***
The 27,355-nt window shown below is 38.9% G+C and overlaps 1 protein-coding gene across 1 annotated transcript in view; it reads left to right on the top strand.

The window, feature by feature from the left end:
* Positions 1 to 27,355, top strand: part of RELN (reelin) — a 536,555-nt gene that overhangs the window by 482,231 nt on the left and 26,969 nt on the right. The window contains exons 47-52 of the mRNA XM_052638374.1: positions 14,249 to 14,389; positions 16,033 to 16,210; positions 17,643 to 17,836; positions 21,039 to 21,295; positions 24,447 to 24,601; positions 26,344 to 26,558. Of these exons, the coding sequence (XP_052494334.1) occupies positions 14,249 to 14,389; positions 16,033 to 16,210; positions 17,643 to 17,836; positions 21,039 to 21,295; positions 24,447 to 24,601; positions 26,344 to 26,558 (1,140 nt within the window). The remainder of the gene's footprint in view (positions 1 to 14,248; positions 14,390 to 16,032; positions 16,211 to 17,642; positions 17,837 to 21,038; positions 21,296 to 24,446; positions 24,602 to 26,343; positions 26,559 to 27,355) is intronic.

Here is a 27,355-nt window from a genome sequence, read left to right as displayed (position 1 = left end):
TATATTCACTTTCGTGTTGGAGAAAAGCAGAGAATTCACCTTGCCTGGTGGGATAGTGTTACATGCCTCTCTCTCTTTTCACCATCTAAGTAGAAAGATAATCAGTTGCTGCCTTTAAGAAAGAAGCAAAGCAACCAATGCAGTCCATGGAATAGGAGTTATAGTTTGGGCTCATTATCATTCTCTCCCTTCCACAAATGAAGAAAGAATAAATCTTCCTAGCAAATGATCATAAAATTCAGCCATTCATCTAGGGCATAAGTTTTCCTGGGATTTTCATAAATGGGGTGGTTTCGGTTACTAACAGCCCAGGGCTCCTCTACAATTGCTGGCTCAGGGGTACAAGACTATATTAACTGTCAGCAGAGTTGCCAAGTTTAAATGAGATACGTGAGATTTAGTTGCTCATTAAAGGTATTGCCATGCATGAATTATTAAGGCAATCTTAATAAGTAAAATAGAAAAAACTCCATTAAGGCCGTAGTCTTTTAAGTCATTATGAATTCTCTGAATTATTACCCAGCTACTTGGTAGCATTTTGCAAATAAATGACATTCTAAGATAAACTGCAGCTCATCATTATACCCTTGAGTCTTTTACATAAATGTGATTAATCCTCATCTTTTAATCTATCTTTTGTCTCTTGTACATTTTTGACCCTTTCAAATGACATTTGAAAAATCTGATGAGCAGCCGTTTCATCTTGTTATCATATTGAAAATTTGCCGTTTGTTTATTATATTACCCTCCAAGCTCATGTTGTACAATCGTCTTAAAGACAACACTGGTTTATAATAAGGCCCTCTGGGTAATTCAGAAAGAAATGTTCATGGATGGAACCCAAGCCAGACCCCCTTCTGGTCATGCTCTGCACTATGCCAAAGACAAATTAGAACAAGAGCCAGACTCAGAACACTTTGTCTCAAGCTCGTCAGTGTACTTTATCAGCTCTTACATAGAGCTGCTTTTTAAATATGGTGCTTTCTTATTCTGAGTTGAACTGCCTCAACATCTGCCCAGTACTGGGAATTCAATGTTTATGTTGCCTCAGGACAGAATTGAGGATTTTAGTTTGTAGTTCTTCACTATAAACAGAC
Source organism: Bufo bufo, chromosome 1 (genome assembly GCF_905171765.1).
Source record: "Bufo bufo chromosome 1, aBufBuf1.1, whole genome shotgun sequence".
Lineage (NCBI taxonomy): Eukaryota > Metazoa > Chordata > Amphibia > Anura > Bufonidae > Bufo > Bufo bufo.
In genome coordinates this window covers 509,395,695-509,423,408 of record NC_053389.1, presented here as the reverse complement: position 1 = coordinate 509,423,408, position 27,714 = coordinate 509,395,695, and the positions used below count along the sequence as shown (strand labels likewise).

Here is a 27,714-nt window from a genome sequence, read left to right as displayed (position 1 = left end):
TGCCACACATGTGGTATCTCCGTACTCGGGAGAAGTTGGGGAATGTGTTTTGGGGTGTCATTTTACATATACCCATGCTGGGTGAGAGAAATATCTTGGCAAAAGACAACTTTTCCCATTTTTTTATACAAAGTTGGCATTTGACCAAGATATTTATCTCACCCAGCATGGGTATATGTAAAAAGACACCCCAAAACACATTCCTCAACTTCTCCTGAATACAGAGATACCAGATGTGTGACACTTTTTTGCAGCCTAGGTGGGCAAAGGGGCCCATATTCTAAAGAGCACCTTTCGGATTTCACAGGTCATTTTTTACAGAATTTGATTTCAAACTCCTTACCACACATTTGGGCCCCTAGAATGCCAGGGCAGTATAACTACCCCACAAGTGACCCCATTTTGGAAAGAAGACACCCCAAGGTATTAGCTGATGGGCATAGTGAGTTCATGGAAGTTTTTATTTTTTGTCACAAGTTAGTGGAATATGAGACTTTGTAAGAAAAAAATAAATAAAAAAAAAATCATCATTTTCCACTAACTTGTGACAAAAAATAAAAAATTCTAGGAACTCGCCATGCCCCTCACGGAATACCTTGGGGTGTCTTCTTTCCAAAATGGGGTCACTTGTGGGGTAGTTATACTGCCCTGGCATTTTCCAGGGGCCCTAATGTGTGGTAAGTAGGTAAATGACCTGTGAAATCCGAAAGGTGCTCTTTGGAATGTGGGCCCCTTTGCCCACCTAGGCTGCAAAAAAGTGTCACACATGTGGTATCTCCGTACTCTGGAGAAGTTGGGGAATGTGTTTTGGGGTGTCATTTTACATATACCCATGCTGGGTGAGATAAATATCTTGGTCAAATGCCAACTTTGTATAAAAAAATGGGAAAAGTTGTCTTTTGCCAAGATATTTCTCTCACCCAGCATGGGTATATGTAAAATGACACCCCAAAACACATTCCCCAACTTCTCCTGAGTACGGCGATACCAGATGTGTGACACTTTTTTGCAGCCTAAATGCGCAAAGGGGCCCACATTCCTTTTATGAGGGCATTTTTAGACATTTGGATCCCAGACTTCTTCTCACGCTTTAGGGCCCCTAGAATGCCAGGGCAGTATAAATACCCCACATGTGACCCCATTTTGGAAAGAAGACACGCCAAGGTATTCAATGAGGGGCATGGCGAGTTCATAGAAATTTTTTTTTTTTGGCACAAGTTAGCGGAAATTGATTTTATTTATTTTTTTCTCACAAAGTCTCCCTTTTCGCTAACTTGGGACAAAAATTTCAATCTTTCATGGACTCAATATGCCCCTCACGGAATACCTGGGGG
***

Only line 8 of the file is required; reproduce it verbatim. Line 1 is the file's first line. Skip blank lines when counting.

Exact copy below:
Lineage (NCBI taxonomy): Eukaryota > Metazoa > Chordata > Amphibia > Anura > Bufonidae > Bufo > Bufo bufo.